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Ontario wireless customers won’t see lower prices if Quebecor’s deal to buy Freedom Mobile goes through, critics say


Don’t expect Quebecor to usher in lower wireless prices in Canada, warn critics of a new side deal to the Rogers and Shaw merger.

The companies announced an agreement late Friday that would see the Quebec telecom, which is controlled by billionaire CEO Pierre Karl Péladeau, pay $2.85 billion to buy Shaw’s Freedom Mobile wireless business, including its subscribers, cellphone towers and retail stores.

Rogers and Shaw are hoping the arrangement with Quebecor will convince the Competition Bureau and the federal government that their larger proposed $26-billion cable merger won’t kill competition in the cellphone industry. The bureau has gone to court to challenge the entire transaction.

Shaw bought Freedom Mobile in 2016 and the business operates in British Columbia, Alberta and Ontario, and has an estimated 1.75 million customers. (National Bank telecom analyst Adam Shine estimates Shaw has another 450,000 subscribers to its Shaw Mobile service, which bundles wireless with home internet and television service in B.C. and Alberta. Those customers are not included in the Quebecor deal.)

The Competition Bureau says Freedom has challenged the dominance of Bell, Telus and Rogers in those three provinces, winning market share, helping bring prices down and pressuring the Big Three to offer more customer-friendly options, such as unlimited monthly data packages.

Quebecor has money to invest and experience going up against the Big Three in its home province, capturing about one-fifth of the Quebec wireless market since launching a Vidéotron cellular business more than a decade ago.

But it has not been as “disruptive” as Freedom Mobile, said Ben Klass, a PhD candidate at Carleton University’s School of Journalism and Communication, who noted that Freedom’s pricing and offers of larger data buckets tend to be more appealing to consumers than the packages offered by Vidéotron.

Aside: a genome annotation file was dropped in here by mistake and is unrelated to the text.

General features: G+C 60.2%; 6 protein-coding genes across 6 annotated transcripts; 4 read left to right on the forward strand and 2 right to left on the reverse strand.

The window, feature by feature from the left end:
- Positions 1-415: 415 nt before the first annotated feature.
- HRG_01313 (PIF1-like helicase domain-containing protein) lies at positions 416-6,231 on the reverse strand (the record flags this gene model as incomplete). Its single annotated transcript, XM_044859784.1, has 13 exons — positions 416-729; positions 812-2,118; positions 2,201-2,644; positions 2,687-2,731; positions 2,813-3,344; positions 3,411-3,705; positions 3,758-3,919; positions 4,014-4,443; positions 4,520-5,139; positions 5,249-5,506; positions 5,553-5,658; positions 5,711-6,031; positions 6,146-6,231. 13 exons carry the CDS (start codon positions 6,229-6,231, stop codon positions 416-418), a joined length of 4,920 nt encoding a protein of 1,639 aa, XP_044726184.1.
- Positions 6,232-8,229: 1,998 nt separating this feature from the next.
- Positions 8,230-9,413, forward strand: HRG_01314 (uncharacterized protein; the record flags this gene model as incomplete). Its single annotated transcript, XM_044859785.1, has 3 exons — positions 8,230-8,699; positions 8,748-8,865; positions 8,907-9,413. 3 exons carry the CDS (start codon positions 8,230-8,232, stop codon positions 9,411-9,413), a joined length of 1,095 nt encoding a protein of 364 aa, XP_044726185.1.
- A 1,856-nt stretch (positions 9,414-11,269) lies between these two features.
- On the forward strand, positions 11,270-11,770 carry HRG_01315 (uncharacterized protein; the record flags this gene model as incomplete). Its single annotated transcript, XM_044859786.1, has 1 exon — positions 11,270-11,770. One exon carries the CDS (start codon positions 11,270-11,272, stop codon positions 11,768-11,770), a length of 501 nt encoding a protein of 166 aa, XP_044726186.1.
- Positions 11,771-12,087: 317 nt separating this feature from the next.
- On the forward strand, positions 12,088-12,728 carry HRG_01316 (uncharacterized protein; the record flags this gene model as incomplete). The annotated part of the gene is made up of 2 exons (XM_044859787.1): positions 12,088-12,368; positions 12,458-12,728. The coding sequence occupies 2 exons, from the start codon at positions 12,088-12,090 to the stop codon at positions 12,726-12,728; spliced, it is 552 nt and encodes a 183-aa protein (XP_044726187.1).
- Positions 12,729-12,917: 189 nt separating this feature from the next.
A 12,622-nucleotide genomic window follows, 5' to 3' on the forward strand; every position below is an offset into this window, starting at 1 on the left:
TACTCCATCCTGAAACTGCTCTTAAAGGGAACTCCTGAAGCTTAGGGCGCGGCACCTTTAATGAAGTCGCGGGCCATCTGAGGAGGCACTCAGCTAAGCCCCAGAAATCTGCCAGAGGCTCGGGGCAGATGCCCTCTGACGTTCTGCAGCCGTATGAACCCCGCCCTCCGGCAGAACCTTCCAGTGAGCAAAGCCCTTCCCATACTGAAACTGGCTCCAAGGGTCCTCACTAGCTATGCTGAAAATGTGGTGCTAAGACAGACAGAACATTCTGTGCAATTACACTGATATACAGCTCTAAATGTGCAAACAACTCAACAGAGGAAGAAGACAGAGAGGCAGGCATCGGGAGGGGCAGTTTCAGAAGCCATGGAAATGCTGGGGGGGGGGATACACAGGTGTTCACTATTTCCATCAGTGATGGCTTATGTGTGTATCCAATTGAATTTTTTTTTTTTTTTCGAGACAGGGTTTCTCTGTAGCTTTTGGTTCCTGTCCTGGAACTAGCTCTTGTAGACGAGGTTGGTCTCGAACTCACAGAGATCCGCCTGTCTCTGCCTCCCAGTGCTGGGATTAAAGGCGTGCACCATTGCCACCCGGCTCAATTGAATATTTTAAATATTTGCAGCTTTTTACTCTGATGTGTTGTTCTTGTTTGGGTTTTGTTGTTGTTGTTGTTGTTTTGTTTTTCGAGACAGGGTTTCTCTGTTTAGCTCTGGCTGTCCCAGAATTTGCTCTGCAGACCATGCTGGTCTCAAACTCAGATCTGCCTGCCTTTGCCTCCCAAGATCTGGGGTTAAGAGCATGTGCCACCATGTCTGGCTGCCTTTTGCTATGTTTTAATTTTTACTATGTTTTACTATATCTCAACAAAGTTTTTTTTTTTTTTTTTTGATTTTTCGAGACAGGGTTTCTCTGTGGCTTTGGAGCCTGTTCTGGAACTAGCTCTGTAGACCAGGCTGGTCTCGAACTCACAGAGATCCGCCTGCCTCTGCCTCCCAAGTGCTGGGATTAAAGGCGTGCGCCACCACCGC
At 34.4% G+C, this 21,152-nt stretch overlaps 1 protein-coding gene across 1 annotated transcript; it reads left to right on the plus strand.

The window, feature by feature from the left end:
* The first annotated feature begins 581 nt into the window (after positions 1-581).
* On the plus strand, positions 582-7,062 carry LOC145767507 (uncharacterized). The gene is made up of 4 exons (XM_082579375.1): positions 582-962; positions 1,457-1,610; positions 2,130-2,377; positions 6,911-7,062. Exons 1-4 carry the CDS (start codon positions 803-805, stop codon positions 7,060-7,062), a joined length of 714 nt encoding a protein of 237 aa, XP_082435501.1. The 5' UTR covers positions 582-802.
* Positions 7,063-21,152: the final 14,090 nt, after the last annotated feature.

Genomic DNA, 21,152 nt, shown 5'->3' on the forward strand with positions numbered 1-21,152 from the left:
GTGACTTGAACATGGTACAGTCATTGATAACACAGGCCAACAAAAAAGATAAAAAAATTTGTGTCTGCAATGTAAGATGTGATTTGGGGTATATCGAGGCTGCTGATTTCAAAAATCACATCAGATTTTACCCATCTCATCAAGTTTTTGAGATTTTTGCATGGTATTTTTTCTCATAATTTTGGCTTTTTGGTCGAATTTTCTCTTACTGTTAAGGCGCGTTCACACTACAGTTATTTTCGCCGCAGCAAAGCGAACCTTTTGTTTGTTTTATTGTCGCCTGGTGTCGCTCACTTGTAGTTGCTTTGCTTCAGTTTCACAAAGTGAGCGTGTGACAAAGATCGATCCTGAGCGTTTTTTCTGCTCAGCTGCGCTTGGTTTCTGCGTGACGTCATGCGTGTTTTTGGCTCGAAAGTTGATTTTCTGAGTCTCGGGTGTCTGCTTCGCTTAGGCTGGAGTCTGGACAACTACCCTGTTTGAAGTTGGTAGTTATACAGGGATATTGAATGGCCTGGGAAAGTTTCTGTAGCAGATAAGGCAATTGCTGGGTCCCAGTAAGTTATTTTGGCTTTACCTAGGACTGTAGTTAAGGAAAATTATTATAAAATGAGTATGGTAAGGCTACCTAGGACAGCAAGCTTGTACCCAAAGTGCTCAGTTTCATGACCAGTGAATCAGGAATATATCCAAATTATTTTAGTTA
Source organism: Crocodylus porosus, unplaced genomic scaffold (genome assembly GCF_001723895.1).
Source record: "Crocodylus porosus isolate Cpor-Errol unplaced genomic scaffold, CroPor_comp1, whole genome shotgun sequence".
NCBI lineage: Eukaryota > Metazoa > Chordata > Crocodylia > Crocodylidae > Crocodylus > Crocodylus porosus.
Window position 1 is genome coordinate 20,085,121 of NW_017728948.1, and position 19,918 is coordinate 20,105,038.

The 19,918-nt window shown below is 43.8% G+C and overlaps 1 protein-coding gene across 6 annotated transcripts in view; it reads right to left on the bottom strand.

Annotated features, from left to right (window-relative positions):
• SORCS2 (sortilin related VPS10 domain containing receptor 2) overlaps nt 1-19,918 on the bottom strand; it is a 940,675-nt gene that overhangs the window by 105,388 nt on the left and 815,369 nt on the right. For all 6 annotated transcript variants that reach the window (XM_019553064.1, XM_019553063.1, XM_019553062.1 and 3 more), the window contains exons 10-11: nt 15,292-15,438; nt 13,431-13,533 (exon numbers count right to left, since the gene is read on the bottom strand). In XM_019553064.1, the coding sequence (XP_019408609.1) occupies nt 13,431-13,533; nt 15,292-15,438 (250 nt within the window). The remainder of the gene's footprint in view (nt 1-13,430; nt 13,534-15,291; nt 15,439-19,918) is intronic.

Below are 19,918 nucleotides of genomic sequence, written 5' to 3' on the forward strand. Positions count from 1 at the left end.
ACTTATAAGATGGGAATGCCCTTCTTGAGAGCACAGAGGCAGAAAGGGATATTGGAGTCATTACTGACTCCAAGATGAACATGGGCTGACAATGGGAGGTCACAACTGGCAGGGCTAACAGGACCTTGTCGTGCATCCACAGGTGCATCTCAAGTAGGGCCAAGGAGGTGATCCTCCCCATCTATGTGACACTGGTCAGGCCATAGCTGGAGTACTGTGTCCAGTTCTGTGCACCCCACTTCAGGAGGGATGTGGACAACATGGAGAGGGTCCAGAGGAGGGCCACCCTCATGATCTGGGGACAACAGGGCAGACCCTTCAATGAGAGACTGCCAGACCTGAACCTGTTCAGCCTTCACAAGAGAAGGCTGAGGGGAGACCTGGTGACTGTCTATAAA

“For Freedom customers in Ontario, they stand to lose if Vidéotron replaces Freedom,” Klass said, though he later added, “There’s no doubt that Vidéotron as fourth competitor is better than a market dominated by the Big Three.”

John Lawford, executive director of the Public Interest Advocacy Centre, said he doesn’t believe Quebecor will be “as aggressive as someone who’s truly independent.”

That’s because if Quebecor threatens the Big Three on wireless outside Quebec, they could hit back on its home turf, undercutting its prices and offers there and stealing away its more valuable customers who pay for cellular service plus TV and home internet.

“I just don’t think (Quebecor) will be a real game changer with lower prices,” Lawford said. “At best it will be sort of like where Shaw was, but weaker.”

David Soberman, professor of marketing at University of Toronto’s Rotman School of Management, said he’s “very skeptical” that the deal would “give Quebecor motivation to reduce prices.”

“If what we’re looking for is a situation where there’s truly competition and truly a reduction in phone rates, I don’t think this is going to have much of an effect.”

Anthony Lacavera, whose investment firm Globalive Capital has also offered to buy Freedom, said Monday he still hopes the government and Competition Bureau will reject the Quebecor deal, saying Ottawa must now decide whether it wants to “perpetuate the oligopoly or not.”

Quebecor’s offer is worth $900 million less than Globalive’s own $3.75-billion offer, and Lacavera argued that Rogers is willing to take less to avoid facing stronger competition in the wireless business.

Péladeau was the one-time leader of the separatist Parti Québécois before returning to run his family controlled business.

Lacavera doesn’t expect those politics to play a role in government approval of the deal, but he did predict that Quebecor would try to sell its wireless assets outside Quebec to one of the Big Three for a profit several years down the road if the current deal is approved.

Representatives for both the Competition Bureau and the Minister of Innovation said Monday they could not comment on the specifics of the Quebecor proposal but would review it in due course.

In a court filing on Friday, hours before the companies announced the Quebecor deal, the Competition Bureau made clear it remained opposed to the entire Rogers-Shaw merger transaction.

The bureau said the deal will “harm millions of Canadian consumers in Ontario, Alberta and British Columbia through higher prices, lower quality services, and lost innovation.”

While low- and moderate-income Canadians would pay higher prices for wireless service, the bureau said, the deal would result in a wealth transfer from those groups to Rogers and Shaw, “whose shareholders include ultra-rich members of the family ownership groups of these companies.”

National Bank’s Shine said in a report Monday that the Competition Bureau is wrong to assume that a buyer of Freedom Mobile alone could “at least match Shaw’s wireless efforts and competitiveness.”

Other analysts said Monday that the agreement with Quebecor helps address the bureau’s concerns about competition. “We believe this agreement increases the prospect of the transaction closing to over 95 per cent,” Canaccord Genuity analyst Aravinda Galappatthige wrote in a note to clients.

With files from The Canadian Press

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